For my own personal reasons (I just don’t like them) I don’t eat avocados. It’s something about the texture and color that makes them unappealing to me. That being said I have no idea whether this article is accurate.
However, I do have lots of subscribers who are avocado aficionados and I am relying on them to comment and let me know if in fact they have noticed a change in this seasons yield. Apparently the avocado trees (they grow on trees?) in Southern California, which usually produce pear sized fruit, are yielding avocados the size of golf balls.
Avocados traditionally average a weight of 8 oz yet this year’s crop is weighing in 30% smaller, at roughly 5-6oz. Why is this happening? Well you can blame it on the rain! The article states that an off growing year with low winter rainfall in early 2012, inconsistent bee activity during the spring bloom, and an abundance of unseasonably cool and cloudy weather in the year since; all add up to wimpy avocados.
The report goes on to say that although the avocados are smaller the taste and quality remains the same. So guacamole lovers unite and let me know what you think of the article…fact or fiction?
Photo: Tropical Florida Gardens
I love feedback from our readers. Sometimes its constructive, sometimes it’s not. Either way it lets me know that someone reads what I write and that’s a good feeling.
Last week one of my posts was titled “Would you hire a goat?” It ended by saying that I would like to see more natural methods of weed control around the Atlanta area. Well apparently I’m not hanging out in the right places because as one of my subscribers responded “we got goats.”
Several of you emailed me in response to the article and here is what I’ve learned.
- Sheep can also be used for natural “weed” control.
- Kudzu is actually a great food source because it’s a legume (fruit or seed of a plant) and animals love legumes.
- Luckily the animals will not eat rhododendrons and azaleas.
- The Army Corps of Engineers has been using goats on Buford Dam for 30 years to keep natural vegetation under control!
- There are business in the metro area have goats for rent! All you need is a fence and a food source.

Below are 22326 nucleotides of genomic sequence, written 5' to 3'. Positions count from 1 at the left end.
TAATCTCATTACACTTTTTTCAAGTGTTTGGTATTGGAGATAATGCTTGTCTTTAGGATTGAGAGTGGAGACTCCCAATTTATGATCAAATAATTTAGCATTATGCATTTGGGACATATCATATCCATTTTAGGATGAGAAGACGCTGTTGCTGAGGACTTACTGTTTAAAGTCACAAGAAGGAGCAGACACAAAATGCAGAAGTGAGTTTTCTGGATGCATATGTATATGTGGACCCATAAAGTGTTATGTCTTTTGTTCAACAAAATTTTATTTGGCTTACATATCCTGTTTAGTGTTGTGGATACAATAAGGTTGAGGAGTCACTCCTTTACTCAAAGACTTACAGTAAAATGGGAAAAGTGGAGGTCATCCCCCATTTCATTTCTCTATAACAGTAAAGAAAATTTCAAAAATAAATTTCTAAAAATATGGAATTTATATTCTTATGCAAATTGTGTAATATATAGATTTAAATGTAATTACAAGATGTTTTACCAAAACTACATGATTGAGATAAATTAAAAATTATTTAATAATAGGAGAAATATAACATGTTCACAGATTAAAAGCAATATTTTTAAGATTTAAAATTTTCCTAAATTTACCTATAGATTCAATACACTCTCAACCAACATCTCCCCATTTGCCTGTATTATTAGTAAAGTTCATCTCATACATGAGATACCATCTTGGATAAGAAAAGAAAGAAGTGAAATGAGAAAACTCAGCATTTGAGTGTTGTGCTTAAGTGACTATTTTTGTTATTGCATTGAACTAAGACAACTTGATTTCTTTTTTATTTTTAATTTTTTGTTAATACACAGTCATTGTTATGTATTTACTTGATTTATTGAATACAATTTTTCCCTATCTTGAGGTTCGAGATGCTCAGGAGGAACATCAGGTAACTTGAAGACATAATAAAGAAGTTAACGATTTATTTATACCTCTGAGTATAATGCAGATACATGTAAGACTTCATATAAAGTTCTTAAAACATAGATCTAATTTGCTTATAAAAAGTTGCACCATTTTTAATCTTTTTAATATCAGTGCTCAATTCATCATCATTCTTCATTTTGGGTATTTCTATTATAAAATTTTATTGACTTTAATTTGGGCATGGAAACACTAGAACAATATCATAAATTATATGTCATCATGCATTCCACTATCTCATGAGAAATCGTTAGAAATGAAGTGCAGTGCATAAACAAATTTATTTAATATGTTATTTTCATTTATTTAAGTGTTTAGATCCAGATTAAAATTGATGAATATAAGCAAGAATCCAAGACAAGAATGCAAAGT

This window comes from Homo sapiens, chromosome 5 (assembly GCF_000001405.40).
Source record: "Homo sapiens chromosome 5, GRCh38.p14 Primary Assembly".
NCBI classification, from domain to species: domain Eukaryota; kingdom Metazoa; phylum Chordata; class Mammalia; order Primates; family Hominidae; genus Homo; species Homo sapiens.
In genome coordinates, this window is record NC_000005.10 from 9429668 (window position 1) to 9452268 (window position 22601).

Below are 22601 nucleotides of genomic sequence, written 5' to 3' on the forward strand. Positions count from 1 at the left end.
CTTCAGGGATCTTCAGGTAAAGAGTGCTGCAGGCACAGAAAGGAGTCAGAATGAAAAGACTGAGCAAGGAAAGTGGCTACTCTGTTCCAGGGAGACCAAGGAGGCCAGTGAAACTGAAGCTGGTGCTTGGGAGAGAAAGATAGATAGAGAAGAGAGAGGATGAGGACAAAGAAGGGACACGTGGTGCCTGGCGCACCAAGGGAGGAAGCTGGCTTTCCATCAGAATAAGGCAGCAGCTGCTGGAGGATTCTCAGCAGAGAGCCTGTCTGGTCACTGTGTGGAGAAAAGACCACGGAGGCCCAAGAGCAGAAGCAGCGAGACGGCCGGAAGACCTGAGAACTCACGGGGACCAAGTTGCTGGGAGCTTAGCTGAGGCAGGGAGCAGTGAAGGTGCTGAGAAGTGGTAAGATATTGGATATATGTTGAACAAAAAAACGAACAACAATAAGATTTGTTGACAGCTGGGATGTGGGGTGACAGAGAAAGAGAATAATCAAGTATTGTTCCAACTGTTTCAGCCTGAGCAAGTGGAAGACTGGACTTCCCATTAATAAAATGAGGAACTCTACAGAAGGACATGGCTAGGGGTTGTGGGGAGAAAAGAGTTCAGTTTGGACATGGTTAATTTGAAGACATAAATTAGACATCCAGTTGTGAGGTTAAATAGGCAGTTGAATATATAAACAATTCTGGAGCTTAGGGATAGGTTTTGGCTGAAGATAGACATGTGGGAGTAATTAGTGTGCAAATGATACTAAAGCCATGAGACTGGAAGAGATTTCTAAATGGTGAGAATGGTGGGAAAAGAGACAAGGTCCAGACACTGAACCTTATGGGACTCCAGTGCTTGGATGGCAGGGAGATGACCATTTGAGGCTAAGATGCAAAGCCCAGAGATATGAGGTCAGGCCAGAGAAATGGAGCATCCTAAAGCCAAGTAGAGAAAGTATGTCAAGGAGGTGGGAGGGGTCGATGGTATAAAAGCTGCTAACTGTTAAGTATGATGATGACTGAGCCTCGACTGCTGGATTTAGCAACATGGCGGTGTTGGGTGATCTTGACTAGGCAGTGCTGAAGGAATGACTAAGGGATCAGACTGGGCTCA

Thanks to all of my readers who keep me on my toes and for taking the time to share your knowledge with me! You make me smile
I decided to switch things up today and actually TEST something before I posted it on Meatless Monday. I know it’s such a simple concept, but somehow each week it escapes me (smile)! I am on a journey to make eating healthy a lifestyle. So when I saw a post titled “Lazy Girl’s Zucchini Spaghetti (no fancy tools required)”, I knew she was speaking directly to me. I am not necessarily lazy but always strapped for time, I’m a girl, I love zucchini and spaghetti and I lack fancy kitchen tools.
I experimented with both a mandolin and a box grater to make the noodles. I’m not sure which was easier. I have a nasty cut from the mandolin (1st time using it…ever) and the box grater wasn’t as smooth as the article would make it seem.
However, they both did the job and the result was delicious. This will definitely be my new spaghetti alternative. Next time I will use a different blade (and the finger guard) and try my hand at making zucchini fettuccine noodles.
The only surprise I had other than the need for a Dora band-aid, was how few noodles I was able to make from 3 medium sized zucchini. It is definitely enough for me but if I was trying to feed a family and have leftovers (which is usually my goal) I would need a lot more.
What are your faux pasta favorites?
The U.S. Government recent hired 58 goats to eat invasive plant species (kudzu, poison ivy and English ivy) at the Congressional Cemetery in Washington, D.C. These goats can clear almost ½ an acre per day. Without the goats it would be very difficult for modern machinery to navigate the rough terrain surrounding the cemetery. It also saves money, the cost of the goats breaks down to $0.25 per goat/hour. Traditional weed removal would suggest resorting to pesticides which could easily reach the nearby Anacostia watershed. This natural solution reduces pollution as well as fertilizes the cemetery grounds.
I would love to see more natural methods of weed control around the Atlanta metro area. Think about all the kudzu and other invasives you see being mowed or choking the life out of native trees. I think the Gov’t got this one right!
Source: National Geographic